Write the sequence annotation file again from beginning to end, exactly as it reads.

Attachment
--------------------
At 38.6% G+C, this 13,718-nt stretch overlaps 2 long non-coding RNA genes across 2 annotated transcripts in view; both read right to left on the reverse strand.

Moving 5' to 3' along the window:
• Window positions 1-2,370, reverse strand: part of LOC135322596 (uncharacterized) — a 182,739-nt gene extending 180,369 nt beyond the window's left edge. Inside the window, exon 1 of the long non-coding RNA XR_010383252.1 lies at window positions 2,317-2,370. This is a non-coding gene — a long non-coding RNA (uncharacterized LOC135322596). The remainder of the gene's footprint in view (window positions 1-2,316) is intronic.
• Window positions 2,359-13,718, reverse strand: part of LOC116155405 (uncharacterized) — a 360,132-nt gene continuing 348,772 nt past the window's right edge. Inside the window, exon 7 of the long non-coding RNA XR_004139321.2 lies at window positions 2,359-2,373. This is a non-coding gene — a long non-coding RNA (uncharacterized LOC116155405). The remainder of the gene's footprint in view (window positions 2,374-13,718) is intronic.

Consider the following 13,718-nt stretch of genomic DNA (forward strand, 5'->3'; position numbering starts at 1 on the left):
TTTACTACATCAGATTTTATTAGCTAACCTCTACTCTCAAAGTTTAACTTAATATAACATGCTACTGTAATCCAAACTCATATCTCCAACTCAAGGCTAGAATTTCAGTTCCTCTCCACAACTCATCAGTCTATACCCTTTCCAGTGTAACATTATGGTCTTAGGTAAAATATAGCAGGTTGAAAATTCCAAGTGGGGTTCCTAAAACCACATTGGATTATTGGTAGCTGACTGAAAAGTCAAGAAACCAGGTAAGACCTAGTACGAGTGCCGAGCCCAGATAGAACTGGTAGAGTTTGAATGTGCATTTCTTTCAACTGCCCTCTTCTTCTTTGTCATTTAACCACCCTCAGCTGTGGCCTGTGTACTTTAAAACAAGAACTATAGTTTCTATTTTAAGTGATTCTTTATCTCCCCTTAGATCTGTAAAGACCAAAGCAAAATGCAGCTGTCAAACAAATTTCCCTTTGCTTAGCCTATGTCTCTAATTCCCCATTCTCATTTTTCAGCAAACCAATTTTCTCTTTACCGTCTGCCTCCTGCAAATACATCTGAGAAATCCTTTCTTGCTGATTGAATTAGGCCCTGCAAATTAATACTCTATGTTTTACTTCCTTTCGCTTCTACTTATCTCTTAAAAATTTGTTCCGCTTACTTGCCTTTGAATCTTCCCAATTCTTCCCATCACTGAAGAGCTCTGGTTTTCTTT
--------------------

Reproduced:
At 38.6% G+C, this 13,718-nt stretch overlaps 2 long non-coding RNA genes across 2 annotated transcripts in view; both read right to left on the reverse strand.

Moving 5' to 3' along the window:
• Window positions 1-2,370, reverse strand: part of LOC135322596 (uncharacterized) — a 182,739-nt gene extending 180,369 nt beyond the window's left edge. Inside the window, exon 1 of the long non-coding RNA XR_010383252.1 lies at window positions 2,317-2,370. This is a non-coding gene — a long non-coding RNA (uncharacterized LOC135322596). The remainder of the gene's footprint in view (window positions 1-2,316) is intronic.
• Window positions 2,359-13,718, reverse strand: part of LOC116155405 (uncharacterized) — a 360,132-nt gene continuing 348,772 nt past the window's right edge. Inside the window, exon 7 of the long non-coding RNA XR_004139321.2 lies at window positions 2,359-2,373. This is a non-coding gene — a long non-coding RNA (uncharacterized LOC116155405). The remainder of the gene's footprint in view (window positions 2,374-13,718) is intronic.

Consider the following 13,718-nt stretch of genomic DNA (forward strand, 5'->3'; position numbering starts at 1 on the left):
TTTACTACATCAGATTTTATTAGCTAACCTCTACTCTCAAAGTTTAACTTAATATAACATGCTACTGTAATCCAAACTCATATCTCCAACTCAAGGCTAGAATTTCAGTTCCTCTCCACAACTCATCAGTCTATACCCTTTCCAGTGTAACATTATGGTCTTAGGTAAAATATAGCAGGTTGAAAATTCCAAGTGGGGTTCCTAAAACCACATTGGATTATTGGTAGCTGACTGAAAAGTCAAGAAACCAGGTAAGACCTAGTACGAGTGCCGAGCCCAGATAGAACTGGTAGAGTTTGAATGTGCATTTCTTTCAACTGCCCTCTTCTTCTTTGTCATTTAACCACCCTCAGCTGTGGCCTGTGTACTTTAAAACAAGAACTATAGTTTCTATTTTAAGTGATTCTTTATCTCCCCTTAGATCTGTAAAGACCAAAGCAAAATGCAGCTGTCAAACAAATTTCCCTTTGCTTAGCCTATGTCTCTAATTCCCCATTCTCATTTTTCAGCAAACCAATTTTCTCTTTACCGTCTGCCTCCTGCAAATACATCTGAGAAATCCTTTCTTGCTGATTGAATTAGGCCCTGCAAATTAATACTCTATGTTTTACTTCCTTTCGCTTCTACTTATCTCTTAAAAATTTGTTCCGCTTACTTGCCTTTGAATCTTCCCAATTCTTCCCATCACTGAAGAGCTCTGGTTTTCTTT